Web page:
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McKinsey Mind

3.67  ·  Rating details ·  2,003 ratings  ·  93 reviews
The groundbreaking follow-up to the international bestseller­­a hands-on guide to putting McKinsey techniques to work in your organization

McKinsey & Company is the most respected and most secretive consulting firm in the world, and business readers just can't seem to get enough of all things McKinsey. Now, hot on the heels of his acclaimed international bestseller The McKi
Hardcover, 240 pages
Published October 17th 2001 by McGraw-Hill Companies (first published September 26th 2001)
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Average rating 3.67  · 
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 ·  2,003 ratings  ·  93 reviews

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May 16, 2009 rated it liked it
I have a Master's Degree in industrial-organizational psychology and am working on a Ph.D. I say this so you will know where I am coming from in this review. This book is filled with jargon that appears to be unique to the McKinsey firm. Much of the book seems to be an advertisement for the firm, indicating that anyone who works for this firm is a superhero in the business world, and only the absolute best of the best (reminiscent of Top Gun) would ever be chosen. I do believe that there is wisd ...more
Sunil Maulik
Nov 15, 2012 rated it it was ok
This book (which I keep calling "the Minkey Mind" after Peter Seller's character in the Pink Panther) is an illuminating view into the brainwashing and McKinsey-speak that many of America's CEOs and consultants spout without much forethought. While McKinsey's "scientific" approach to problem-solving (break it down into pieces, come up with a hypothesis, test your assumptions) can sound yawningly trite, there are a few McKinseyisms that are worth being aware of. One is MECE ("mee-cee"), for Mutua ...more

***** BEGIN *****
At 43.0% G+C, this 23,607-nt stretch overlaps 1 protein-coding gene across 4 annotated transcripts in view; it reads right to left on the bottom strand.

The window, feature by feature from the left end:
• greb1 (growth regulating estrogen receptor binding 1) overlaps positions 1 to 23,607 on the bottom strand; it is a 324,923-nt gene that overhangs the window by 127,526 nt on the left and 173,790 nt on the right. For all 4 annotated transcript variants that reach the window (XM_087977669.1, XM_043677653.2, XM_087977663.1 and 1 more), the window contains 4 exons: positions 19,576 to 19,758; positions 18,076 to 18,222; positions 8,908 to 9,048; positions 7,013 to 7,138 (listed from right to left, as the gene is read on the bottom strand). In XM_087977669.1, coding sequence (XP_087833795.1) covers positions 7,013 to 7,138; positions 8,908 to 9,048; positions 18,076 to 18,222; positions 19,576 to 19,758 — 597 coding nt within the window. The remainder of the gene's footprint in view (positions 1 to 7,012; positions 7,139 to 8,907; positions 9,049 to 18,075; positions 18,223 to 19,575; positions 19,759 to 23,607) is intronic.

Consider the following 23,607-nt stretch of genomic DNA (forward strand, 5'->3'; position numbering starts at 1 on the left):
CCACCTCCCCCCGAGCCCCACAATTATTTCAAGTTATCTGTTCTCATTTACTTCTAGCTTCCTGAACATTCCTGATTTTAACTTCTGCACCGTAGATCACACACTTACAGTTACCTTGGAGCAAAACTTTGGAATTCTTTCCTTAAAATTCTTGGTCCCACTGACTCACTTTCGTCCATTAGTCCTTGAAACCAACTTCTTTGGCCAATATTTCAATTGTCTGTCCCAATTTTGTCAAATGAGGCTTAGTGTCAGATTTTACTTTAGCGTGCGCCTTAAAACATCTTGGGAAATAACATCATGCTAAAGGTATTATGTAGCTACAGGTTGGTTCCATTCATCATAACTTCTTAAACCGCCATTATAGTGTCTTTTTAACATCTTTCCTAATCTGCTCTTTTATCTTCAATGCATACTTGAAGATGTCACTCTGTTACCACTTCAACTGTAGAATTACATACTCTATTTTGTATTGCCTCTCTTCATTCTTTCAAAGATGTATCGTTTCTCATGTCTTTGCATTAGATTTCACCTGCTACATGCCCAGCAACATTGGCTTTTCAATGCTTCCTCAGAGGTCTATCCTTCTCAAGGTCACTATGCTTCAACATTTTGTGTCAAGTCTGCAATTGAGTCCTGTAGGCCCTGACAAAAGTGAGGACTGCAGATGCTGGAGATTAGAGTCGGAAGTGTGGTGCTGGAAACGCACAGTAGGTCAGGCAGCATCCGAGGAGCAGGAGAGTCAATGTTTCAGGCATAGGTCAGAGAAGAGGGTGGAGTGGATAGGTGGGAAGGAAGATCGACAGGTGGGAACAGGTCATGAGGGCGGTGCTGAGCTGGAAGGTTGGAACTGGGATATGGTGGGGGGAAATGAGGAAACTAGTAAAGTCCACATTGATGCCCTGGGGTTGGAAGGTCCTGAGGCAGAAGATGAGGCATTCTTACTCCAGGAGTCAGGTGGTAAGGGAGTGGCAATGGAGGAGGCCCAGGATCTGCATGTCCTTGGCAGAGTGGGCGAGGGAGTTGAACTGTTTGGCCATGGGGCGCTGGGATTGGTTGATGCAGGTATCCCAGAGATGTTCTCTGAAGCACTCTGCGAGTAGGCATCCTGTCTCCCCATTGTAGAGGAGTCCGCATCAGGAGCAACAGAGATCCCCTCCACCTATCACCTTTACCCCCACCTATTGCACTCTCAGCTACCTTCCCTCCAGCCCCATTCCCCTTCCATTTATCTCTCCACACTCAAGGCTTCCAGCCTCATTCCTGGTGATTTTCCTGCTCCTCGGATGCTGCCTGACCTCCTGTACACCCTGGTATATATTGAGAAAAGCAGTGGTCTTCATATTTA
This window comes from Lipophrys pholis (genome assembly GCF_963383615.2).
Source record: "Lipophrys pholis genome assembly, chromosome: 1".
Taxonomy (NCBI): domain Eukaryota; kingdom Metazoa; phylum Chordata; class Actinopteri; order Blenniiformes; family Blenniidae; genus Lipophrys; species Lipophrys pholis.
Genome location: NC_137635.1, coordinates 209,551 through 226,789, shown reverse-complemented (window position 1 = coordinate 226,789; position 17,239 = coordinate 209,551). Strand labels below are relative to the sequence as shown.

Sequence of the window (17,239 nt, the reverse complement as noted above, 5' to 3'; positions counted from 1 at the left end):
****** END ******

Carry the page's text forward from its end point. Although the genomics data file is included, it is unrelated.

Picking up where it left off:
Apr 22, 2011 rated it really liked it
Worth reading. Especially if you are in consulting. I like the beginning of the book especially, and will be turning back to some of those pages for reference.

Thinking logically
The book starts strong by introducing "MECE: Mutually Exclusive Collectively Exhaustive." I use it often in my teams. Think of it as building a decision tree, where you cover every option, and none are overlapping. Each branch in the tree also has more MECE sub-branches. When deciding or investigating something, draw the
Aug 23, 2018 rated it liked it  ·  review of another edition
A superficial overview of a superficial process. This is a kind of dated overview of the 1990s McKinsey management consultant, still used by big dumb companies to some extent. There's a bit of obfuscation through special terminology (MECE: Mutually-Exclusive, Collectively Exhaustive, etc.), but really it boils down to "find smart people with limited experience, have them express their thoughts in falsifiable ways (as hypotheses in a scientific sense), then gather data to confirm or falsify those ...more
Marek Canavan
May 04, 2021 rated it it was ok
Most of it was very generic and I thought the writing was quite pretentious, often they would talk around and illude to points without really explicitly saying them.
Utkarsh Sankhla
Apr 08, 2021 rated it did not like it  ·  review of another edition
A person I really cherish, derisively asked me today, "Who reads forewords anyways?"
Answer: I do. And boy, am I glad I read them.

Okay, for this book, I read the preface, not the foreword (yes, there's a difference). And two pages into it, I knew that I would not enjoy the subsequent 200 pages that were to follow.